God bless your week! Karen Clor – DRE
moc.o1524720561ohay@1524720561erneh1524720561petst1524720561s1524720561 – 810-985-9069

Priestly Vocations May 2016

Presbyteral Ordination
May 14, 2016 at 10 am
Join us for the ordination of five Archdiocese of Detroit seminarians at the Cathedral of the Most Blessed Sacrament. If you cannot join us, please say a prayer for them!

Discernment Retreat with Archbishop Vigneron
May 20-22, 2016
The Discernment Retreat is for anyone aged 17 – 55 seeking a better understanding of their vocation from the Lord. This weekend retreat features presentations focusing on the different aspects of discernment. The featured speaker is Archbishop Allen Vigneron. Other presenters include Detroit seminarians and seminary faculty members. The retreat will also include time for quiet reflection and Eucharistic adoration. The Discernment Retreat will be both informative and prayer-filled. Both are important tools for anyone seeking a better understanding of their vocation from the Lord.
For more information or to register, visit detroitpriest.com

A Minute with Synod 16

You probably have heard that the Archdiocese of Detroit is having a Synod in November 2016. But what is a Synod? A Synod refers both to an event and a process in which a group of people gather to discuss important matters of the faith. Recently, a Synod on the Family helped Pope Francis write his apostolic exhortation, the Joy of Love (Amoris Laetitia). Similarly, priests, religious and laypeople from throughout the local Church have been selected and will gather at St. Aloysius Church and the Westin Hotel downtown, to prayerfully advise Archbishop Allen Vigneron on how we can best spread the Word of God with new energy and new creativity in southeast Michigan. Learn more about Synod ’16 by visiting www.aod.org/synod

Parish Dialogue Gatherings

Prior to Synod 16 in November, Archbishop Allen Vigneron is inviting people across the Archdiocese of Detroit to attend Parish Dialogue Gatherings. The purpose of these gatherings, which began in March and will continue through June, is to hear directly from the faithful and identify the most important issues that the Synod will address. The three-hour sessions will feature a facilitator, who will lead parishioners and parish leaders through prayer, personal reflection, and group discussion, and focus on the overarching themes of the evangelization initiative “Unleash the Gospel”: encounter, grow, and witness. Responses from the Parish Dialogue Gatherings will be recorded and serve as the foundation for Synod 16, which gifts to the Catholic Services Appeal will help fund. For dates and locations of Parish Dialogue Gatherings, or for more information about Synod 16 and other CSA-funded ministries, programs, and services, please go to www.aod.org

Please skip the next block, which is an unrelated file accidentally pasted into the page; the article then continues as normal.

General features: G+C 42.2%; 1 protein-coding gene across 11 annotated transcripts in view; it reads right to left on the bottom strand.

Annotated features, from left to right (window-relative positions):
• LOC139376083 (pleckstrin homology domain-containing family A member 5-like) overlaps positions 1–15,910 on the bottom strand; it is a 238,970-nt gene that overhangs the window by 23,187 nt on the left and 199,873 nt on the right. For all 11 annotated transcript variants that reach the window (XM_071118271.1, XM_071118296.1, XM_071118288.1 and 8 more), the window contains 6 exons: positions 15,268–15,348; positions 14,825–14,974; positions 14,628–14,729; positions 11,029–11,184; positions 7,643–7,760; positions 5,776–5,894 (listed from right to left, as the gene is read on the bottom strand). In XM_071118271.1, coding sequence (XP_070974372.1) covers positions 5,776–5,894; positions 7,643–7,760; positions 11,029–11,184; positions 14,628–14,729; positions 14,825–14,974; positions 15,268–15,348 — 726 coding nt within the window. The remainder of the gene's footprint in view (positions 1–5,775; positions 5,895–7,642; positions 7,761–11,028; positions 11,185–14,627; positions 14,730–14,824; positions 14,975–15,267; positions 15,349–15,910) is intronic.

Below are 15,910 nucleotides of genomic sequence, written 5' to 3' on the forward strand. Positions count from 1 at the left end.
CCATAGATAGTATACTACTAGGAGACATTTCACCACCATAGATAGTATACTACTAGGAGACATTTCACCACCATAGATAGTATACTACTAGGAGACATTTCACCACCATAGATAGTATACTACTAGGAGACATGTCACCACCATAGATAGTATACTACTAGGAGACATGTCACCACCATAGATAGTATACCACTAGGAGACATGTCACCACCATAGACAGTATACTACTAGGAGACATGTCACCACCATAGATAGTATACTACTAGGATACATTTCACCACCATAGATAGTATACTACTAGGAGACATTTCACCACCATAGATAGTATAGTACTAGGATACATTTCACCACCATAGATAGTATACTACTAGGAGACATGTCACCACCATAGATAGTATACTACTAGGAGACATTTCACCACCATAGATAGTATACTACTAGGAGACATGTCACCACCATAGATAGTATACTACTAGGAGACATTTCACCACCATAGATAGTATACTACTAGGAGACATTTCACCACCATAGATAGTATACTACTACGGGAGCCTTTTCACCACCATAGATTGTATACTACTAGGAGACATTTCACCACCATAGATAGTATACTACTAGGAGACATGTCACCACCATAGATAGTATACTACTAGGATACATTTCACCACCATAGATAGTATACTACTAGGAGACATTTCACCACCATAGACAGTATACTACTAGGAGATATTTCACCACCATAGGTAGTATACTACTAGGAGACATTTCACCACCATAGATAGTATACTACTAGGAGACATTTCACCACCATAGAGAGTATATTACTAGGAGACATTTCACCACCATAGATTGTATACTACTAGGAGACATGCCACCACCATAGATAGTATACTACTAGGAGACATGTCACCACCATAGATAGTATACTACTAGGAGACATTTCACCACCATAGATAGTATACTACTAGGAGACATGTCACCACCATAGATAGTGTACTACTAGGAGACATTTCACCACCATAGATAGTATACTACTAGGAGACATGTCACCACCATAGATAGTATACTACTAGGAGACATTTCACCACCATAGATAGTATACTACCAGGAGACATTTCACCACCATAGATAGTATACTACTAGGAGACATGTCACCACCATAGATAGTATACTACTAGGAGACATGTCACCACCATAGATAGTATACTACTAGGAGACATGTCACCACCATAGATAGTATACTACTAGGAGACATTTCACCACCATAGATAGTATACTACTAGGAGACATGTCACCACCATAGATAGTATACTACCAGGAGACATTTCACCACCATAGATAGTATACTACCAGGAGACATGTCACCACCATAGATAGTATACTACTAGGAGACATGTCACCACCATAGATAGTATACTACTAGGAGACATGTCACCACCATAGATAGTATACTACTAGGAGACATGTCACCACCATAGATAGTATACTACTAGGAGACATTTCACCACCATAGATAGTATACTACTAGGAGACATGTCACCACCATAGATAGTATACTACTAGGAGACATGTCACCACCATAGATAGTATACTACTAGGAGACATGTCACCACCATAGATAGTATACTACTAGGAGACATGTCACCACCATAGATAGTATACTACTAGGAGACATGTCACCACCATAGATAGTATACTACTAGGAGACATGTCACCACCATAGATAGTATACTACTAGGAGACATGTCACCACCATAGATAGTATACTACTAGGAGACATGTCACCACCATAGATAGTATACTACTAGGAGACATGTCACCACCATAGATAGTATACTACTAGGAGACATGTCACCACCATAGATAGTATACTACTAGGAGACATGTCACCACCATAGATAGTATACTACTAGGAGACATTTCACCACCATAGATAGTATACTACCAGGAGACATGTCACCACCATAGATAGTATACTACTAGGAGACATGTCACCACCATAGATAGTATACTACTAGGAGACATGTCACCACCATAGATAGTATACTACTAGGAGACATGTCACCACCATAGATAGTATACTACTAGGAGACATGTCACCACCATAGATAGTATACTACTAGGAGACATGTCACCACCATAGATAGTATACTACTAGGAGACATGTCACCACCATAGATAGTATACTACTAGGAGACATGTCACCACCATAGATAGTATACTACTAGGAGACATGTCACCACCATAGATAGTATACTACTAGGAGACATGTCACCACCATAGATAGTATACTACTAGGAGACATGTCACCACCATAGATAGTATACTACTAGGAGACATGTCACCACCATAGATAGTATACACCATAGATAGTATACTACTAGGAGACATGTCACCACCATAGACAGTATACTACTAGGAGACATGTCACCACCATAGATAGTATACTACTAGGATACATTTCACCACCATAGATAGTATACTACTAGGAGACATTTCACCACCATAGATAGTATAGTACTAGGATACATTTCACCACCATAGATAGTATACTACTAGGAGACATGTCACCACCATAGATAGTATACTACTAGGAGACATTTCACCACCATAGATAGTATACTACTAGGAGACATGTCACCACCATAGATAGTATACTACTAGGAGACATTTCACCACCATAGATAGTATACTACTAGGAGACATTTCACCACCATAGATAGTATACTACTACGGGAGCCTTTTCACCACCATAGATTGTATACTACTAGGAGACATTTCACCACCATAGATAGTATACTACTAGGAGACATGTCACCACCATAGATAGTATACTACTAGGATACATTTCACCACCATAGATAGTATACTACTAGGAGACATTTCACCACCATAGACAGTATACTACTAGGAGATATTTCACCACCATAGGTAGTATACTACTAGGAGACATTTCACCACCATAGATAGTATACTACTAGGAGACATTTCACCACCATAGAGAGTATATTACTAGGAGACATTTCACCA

Parish Dialogue Gathering to be held at Holy Trinity parish on June 12, 2016 from 3-6pm.

Help CRS Aid Earthquake Victims in Ecuador

The Archdiocese of Detroit is collecting contributions on behalf of Catholic Relief Services (CRS). CRS has a team in place in Ecuador delivering life-saving supplies to families affected by a devastating earthquake that occurred on April 18, affecting the coastal Manabi Province and other parts of the country. Visit www.aod.org to donate.

Doorway to God’s Mercy

Holy Door of Mercy 2016 logoThrough November of this year, Pope Francis has asked Catholics around the globe to take part in the Jubilee of Mercy by making a pilgrimage to a Holy Door of Mercy at their local Cathedral. Here in the Archdiocese of Detroit, thousands of Catholics have had a moving, self-guided pilgrimage experience passing through the Holy Door at the Cathedral of the Most Blessed Sacrament. The experience has helped many members of the faithful to understand God’s unfathomable mercy in new ways. The Holy Door at the Cathedral of the Most Blessed Sacrament is open on Fridays from 9 a.m. until 2 p.m., and on Sundays from 1 until 3 p.m. To learn more about the Holy Door of Mercy, visit www.aod.org/holydoor